Even more reduced, hardly testimonial, is the presence of paintings of the rest of the schools: Hispanic-American (more than twenty, but deposited in the Museum of America), Filipino, Swedish, Danish , American, Central European etc. With regard to the Portuguese school, despite the geographical proximity and the close relationship between the Spanish and Portuguese  monarchies, especially in the early Habsburg era, the presence of paintings from that country is negligible, reducing to six works, almost all of the 19C or early 20C.

The museum architecture look that I like, briefly describe.

 Edificio Villanueva , a building designed by Juan de Villanueva, in its original conception, is formed by a central body finished in apse, which flank two elongated galleries that end in square pavilions, one at each end. Representing an allegory of King Fernando VII as protector of the sciences, the arts and the technique. In its posterior facade, the central section ends in a semicircular form or in an apse, in such a way that its plane adopts a basilical form.

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Edificio Jerónimos (Building). This enlargement did not make substantial changes to the Villanueva building, and it was reflected in an extension to the Jerónimos cloister so that the museum would have enough space for its growing needs. The increase of the available surface was 15 715 square meters, a 50% more . The connection between both buildings is underground (on the side of the Jerónimos building), because it takes advantage and covers the height between the Jerónimos (Calle Ruiz de Alarcón) and the Paseo del Prado. The most visible improvements of this intervention affected the attention to the visitor (vestibule, bar-restaurant, lockers, shop), the extension of the exhibition spaces, with four new rooms for temporary exhibitions on two floors and the habilitation of the Cloister as sculpture display room; a new auditorium and a conference room, as well as other spaces for internal use (restoration, warehouses and the cabinet of drawings and prints.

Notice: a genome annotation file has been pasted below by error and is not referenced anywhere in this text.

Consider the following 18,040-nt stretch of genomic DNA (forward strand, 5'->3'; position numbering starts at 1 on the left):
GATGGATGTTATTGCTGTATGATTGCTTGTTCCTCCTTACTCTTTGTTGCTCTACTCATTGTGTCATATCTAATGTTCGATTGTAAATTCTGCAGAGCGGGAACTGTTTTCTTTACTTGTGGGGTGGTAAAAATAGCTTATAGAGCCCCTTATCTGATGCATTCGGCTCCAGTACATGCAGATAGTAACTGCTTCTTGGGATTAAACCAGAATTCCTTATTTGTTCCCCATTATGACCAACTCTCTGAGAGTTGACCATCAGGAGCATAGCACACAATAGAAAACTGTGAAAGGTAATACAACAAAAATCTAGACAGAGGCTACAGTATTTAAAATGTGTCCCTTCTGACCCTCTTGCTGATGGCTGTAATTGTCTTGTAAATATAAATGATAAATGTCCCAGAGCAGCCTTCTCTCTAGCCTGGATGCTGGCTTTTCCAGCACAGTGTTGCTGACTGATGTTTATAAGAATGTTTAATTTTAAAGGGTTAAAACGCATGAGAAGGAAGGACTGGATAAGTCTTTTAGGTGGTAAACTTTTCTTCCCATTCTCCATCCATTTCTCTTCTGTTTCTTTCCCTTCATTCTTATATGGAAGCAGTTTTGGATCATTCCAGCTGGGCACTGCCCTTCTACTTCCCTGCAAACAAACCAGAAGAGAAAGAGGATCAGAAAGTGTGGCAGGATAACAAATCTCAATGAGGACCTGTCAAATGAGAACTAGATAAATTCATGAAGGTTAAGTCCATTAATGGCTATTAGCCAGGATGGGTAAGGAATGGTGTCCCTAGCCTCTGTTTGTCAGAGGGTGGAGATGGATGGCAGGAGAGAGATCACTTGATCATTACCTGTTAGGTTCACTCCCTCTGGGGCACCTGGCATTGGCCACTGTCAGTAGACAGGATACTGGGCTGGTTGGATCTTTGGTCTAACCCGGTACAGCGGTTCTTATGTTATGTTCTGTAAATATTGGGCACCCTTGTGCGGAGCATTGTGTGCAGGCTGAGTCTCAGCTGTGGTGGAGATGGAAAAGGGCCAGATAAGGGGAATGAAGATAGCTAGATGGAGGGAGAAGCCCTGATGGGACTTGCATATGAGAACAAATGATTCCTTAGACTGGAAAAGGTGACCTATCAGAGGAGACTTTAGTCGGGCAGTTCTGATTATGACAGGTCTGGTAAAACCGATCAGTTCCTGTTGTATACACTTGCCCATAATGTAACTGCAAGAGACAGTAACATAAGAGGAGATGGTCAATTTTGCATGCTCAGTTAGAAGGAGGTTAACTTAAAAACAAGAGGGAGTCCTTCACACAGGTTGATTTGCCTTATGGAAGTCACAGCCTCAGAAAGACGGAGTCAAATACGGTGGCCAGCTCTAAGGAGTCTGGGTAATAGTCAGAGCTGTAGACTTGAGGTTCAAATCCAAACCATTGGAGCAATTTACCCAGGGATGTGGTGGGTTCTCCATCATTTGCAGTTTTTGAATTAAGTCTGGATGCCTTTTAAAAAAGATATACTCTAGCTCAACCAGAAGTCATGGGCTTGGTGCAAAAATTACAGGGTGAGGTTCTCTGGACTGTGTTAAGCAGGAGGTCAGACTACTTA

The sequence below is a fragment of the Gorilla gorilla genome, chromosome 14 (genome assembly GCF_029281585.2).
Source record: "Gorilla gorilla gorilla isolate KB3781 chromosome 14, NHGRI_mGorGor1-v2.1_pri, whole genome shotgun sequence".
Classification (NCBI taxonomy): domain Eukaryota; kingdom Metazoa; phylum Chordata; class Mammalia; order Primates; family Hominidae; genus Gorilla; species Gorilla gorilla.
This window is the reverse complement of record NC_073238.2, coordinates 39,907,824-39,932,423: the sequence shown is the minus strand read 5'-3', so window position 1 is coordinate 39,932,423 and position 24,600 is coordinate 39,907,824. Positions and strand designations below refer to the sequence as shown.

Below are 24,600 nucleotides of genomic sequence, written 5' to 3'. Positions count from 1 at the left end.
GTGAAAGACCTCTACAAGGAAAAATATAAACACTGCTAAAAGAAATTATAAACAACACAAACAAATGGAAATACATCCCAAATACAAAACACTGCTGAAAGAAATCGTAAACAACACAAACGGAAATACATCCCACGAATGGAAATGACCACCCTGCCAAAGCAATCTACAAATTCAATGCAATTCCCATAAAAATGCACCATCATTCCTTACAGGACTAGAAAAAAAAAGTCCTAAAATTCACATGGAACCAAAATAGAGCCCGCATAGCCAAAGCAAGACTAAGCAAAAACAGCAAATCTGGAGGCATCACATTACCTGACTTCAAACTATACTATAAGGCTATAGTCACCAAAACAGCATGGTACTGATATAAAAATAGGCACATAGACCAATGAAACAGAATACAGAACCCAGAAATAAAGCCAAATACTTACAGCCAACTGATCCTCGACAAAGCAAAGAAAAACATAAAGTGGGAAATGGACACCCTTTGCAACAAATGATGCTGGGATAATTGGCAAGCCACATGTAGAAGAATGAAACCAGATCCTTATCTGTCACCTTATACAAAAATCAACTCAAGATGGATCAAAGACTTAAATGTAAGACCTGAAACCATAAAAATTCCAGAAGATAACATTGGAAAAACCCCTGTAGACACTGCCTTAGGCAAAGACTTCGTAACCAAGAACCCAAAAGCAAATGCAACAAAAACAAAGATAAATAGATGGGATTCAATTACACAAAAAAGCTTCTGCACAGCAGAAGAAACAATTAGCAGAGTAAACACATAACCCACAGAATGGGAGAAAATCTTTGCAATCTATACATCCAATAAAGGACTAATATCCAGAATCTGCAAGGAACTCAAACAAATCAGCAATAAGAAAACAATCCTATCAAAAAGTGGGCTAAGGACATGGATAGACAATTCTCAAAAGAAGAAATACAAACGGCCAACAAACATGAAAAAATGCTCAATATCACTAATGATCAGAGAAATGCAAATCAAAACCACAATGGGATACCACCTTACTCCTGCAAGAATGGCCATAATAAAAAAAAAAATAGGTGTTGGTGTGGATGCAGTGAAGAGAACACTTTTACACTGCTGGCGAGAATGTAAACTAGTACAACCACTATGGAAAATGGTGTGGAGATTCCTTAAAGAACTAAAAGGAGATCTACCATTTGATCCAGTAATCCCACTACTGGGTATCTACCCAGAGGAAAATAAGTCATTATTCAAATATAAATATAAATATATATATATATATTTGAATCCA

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Cason del Buen Retiro is one of the dependencies of the old palace of the Retiro park that have come to our days(my hangouts around as youth nice area ok). Conceived as a ballroom of that palace, it was very much damaged after the war of Independence (1808-1814), after being occupied and partially destroyed by the French troops. The subsisting part, already as an autonomous building and separated from what was the former palace, was the subject of several renovations throughout the 19C. It was then endowed with monumental neoclassical facades, of which the western side with a scenographic colonnade, opposite the Retiro Park in the 20C, was used as an exhibition hall, hosting several of the most important events (what I remember living in Madrid was used). Already decided its museum use, it was attached to the Prado in 1971 (was there for the opening lol!),until 1997 the section corresponding to the art of the 19C, after the reorganization of the State collections of painting and the creation of the Reina Sofía Museum, was thought in as ideal space for the temporary exhibitions of the Prado. Finally, these functions and the painting of the 19C have been transferred to the expansion of Moneo(architect) and the historical building, respectively. After being subjected to a profound reform at the beginning of the 21C, which included the restoration of the vault painted by Luca Giordano in the central hall (allegory of the Golden Fleece ), it is since 2009 the headquarters of the museum’s Study Center, the so-called Prado school , which, following the model of the Ecole du Louvre, is dedicated to research as well as to the training of specialists in the various fields of art history. In this way, the Cason del Buen Retiro currently houses the library of the Prado Museum, with the reading room installed in the main hall under the frescoes of Giordano.